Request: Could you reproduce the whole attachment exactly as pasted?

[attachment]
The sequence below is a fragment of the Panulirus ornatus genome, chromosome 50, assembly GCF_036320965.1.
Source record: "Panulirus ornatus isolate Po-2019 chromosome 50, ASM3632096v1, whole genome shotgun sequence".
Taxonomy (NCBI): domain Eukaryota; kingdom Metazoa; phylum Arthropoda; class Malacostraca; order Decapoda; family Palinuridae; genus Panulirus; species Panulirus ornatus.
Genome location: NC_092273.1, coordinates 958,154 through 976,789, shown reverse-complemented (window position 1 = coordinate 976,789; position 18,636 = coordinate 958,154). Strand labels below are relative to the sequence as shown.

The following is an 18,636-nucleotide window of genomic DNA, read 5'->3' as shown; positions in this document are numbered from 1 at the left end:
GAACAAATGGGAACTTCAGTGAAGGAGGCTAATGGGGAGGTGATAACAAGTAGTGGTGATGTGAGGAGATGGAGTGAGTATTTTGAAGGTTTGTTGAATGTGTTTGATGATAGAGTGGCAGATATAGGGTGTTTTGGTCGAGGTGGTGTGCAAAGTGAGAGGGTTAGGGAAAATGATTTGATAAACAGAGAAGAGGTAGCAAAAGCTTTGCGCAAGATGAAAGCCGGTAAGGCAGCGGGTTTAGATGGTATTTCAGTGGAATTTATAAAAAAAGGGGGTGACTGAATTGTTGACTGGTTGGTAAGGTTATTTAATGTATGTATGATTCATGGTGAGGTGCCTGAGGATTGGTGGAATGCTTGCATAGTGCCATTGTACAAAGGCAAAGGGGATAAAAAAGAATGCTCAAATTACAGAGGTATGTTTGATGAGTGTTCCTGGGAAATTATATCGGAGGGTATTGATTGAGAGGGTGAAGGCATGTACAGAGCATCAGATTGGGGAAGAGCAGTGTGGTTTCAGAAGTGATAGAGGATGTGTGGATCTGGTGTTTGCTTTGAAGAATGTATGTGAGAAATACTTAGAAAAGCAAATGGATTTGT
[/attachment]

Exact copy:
The sequence below is a fragment of the Panulirus ornatus genome, chromosome 50, assembly GCF_036320965.1.
Source record: "Panulirus ornatus isolate Po-2019 chromosome 50, ASM3632096v1, whole genome shotgun sequence".
Taxonomy (NCBI): domain Eukaryota; kingdom Metazoa; phylum Arthropoda; class Malacostraca; order Decapoda; family Palinuridae; genus Panulirus; species Panulirus ornatus.
Genome location: NC_092273.1, coordinates 958,154 through 976,789, shown reverse-complemented (window position 1 = coordinate 976,789; position 18,636 = coordinate 958,154). Strand labels below are relative to the sequence as shown.

The following is an 18,636-nucleotide window of genomic DNA, read 5'->3' as shown; positions in this document are numbered from 1 at the left end:
GAACAAATGGGAACTTCAGTGAAGGAGGCTAATGGGGAGGTGATAACAAGTAGTGGTGATGTGAGGAGATGGAGTGAGTATTTTGAAGGTTTGTTGAATGTGTTTGATGATAGAGTGGCAGATATAGGGTGTTTTGGTCGAGGTGGTGTGCAAAGTGAGAGGGTTAGGGAAAATGATTTGATAAACAGAGAAGAGGTAGCAAAAGCTTTGCGCAAGATGAAAGCCGGTAAGGCAGCGGGTTTAGATGGTATTTCAGTGGAATTTATAAAAAAAGGGGGTGACTGAATTGTTGACTGGTTGGTAAGGTTATTTAATGTATGTATGATTCATGGTGAGGTGCCTGAGGATTGGTGGAATGCTTGCATAGTGCCATTGTACAAAGGCAAAGGGGATAAAAAAGAATGCTCAAATTACAGAGGTATGTTTGATGAGTGTTCCTGGGAAATTATATCGGAGGGTATTGATTGAGAGGGTGAAGGCATGTACAGAGCATCAGATTGGGGAAGAGCAGTGTGGTTTCAGAAGTGATAGAGGATGTGTGGATCTGGTGTTTGCTTTGAAGAATGTATGTGAGAAATACTTAGAAAAGCAAATGGATTTGT